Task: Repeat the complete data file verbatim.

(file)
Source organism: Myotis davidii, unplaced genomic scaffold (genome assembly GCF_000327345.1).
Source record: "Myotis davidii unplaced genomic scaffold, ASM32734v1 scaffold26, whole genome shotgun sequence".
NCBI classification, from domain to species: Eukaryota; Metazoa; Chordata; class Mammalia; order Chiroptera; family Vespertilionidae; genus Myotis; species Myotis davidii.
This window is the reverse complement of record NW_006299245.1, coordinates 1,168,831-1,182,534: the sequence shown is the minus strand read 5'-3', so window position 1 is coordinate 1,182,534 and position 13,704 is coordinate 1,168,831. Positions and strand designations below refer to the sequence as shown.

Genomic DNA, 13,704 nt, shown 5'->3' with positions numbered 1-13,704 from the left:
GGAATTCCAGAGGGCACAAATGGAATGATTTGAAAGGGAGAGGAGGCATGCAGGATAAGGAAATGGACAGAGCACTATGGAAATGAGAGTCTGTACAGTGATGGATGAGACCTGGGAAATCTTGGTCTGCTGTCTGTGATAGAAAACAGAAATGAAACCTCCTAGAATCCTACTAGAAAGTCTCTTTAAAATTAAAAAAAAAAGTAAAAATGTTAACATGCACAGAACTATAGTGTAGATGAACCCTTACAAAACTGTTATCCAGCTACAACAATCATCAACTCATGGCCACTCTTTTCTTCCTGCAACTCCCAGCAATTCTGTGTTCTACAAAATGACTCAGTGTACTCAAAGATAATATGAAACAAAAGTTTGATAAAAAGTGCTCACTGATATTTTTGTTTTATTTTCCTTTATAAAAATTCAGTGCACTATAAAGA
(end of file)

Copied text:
Source organism: Myotis davidii, unplaced genomic scaffold (genome assembly GCF_000327345.1).
Source record: "Myotis davidii unplaced genomic scaffold, ASM32734v1 scaffold26, whole genome shotgun sequence".
NCBI classification, from domain to species: Eukaryota; Metazoa; Chordata; class Mammalia; order Chiroptera; family Vespertilionidae; genus Myotis; species Myotis davidii.
This window is the reverse complement of record NW_006299245.1, coordinates 1,168,831-1,182,534: the sequence shown is the minus strand read 5'-3', so window position 1 is coordinate 1,182,534 and position 13,704 is coordinate 1,168,831. Positions and strand designations below refer to the sequence as shown.

Genomic DNA, 13,704 nt, shown 5'->3' with positions numbered 1-13,704 from the left:
GGAATTCCAGAGGGCACAAATGGAATGATTTGAAAGGGAGAGGAGGCATGCAGGATAAGGAAATGGACAGAGCACTATGGAAATGAGAGTCTGTACAGTGATGGATGAGACCTGGGAAATCTTGGTCTGCTGTCTGTGATAGAAAACAGAAATGAAACCTCCTAGAATCCTACTAGAAAGTCTCTTTAAAATTAAAAAAAAAAGTAAAAATGTTAACATGCACAGAACTATAGTGTAGATGAACCCTTACAAAACTGTTATCCAGCTACAACAATCATCAACTCATGGCCACTCTTTTCTTCCTGCAACTCCCAGCAATTCTGTGTTCTACAAAATGACTCAGTGTACTCAAAGATAATATGAAACAAAAGTTTGATAAAAAGTGCTCACTGATATTTTTGTTTTATTTTCCTTTATAAAAATTCAGTGCACTATAAAGA